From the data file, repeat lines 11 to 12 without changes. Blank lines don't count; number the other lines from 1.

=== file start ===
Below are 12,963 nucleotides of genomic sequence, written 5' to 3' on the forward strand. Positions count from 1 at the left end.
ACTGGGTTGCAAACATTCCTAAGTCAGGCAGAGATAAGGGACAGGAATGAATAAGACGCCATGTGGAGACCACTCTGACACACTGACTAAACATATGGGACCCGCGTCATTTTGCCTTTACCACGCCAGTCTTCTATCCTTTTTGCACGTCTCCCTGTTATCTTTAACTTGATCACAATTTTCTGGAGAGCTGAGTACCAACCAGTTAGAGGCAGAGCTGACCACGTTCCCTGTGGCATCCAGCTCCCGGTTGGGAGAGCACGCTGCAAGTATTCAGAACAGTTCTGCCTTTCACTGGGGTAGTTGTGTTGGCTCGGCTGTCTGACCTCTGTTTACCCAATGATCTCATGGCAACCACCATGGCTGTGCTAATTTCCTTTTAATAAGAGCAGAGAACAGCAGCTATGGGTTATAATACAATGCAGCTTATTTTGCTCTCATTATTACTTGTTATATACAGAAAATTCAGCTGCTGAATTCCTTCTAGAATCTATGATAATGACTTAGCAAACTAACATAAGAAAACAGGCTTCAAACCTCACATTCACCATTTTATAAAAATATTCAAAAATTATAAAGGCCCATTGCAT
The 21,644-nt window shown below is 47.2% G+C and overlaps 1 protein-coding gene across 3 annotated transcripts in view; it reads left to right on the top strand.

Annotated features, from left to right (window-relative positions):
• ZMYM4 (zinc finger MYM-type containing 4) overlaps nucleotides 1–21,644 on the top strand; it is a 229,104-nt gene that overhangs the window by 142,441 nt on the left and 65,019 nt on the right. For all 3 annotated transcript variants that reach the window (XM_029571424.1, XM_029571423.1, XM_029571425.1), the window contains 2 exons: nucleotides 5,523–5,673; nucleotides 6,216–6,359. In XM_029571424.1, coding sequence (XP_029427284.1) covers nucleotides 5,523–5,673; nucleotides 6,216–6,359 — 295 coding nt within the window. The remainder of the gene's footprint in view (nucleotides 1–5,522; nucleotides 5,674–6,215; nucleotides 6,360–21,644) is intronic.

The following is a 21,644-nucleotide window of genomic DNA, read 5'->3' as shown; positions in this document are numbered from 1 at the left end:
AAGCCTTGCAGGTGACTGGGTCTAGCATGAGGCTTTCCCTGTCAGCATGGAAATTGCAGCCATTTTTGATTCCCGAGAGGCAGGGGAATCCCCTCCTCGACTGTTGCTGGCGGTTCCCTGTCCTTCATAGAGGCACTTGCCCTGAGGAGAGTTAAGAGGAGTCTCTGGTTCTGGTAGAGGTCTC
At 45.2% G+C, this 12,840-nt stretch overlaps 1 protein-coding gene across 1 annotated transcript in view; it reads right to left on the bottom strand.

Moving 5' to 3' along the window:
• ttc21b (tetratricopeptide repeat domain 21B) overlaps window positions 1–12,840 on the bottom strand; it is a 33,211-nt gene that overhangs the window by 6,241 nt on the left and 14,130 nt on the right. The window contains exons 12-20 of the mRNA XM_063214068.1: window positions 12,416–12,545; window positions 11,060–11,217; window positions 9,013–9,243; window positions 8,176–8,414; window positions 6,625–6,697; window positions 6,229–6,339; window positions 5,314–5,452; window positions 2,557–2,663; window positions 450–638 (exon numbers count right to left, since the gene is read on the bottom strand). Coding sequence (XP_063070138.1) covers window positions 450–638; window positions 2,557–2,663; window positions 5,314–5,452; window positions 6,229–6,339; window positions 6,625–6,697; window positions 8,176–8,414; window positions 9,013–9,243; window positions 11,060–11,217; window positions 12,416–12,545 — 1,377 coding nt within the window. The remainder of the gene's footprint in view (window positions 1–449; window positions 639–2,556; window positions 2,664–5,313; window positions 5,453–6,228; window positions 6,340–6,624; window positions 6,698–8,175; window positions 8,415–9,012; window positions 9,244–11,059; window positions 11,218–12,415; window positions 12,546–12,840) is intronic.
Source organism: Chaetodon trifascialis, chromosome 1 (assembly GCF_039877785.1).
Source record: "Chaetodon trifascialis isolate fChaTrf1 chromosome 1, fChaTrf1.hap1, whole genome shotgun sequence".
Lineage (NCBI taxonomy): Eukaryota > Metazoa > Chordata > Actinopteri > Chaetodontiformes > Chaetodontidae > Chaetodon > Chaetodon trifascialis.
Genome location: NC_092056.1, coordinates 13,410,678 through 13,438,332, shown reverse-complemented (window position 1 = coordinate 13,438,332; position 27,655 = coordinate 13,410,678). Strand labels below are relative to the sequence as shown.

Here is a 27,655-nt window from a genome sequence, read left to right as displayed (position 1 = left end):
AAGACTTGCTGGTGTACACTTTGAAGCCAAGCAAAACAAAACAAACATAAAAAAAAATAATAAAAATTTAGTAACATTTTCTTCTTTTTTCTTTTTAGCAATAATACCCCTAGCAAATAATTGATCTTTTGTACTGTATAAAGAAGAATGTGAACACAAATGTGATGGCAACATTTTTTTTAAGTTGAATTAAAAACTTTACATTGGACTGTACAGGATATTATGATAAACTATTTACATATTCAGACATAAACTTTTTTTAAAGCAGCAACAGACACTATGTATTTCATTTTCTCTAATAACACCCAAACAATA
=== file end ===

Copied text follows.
Source organism: Chaetodon trifascialis, chromosome 1 (assembly GCF_039877785.1).
Source record: "Chaetodon trifascialis isolate fChaTrf1 chromosome 1, fChaTrf1.hap1, whole genome shotgun sequence".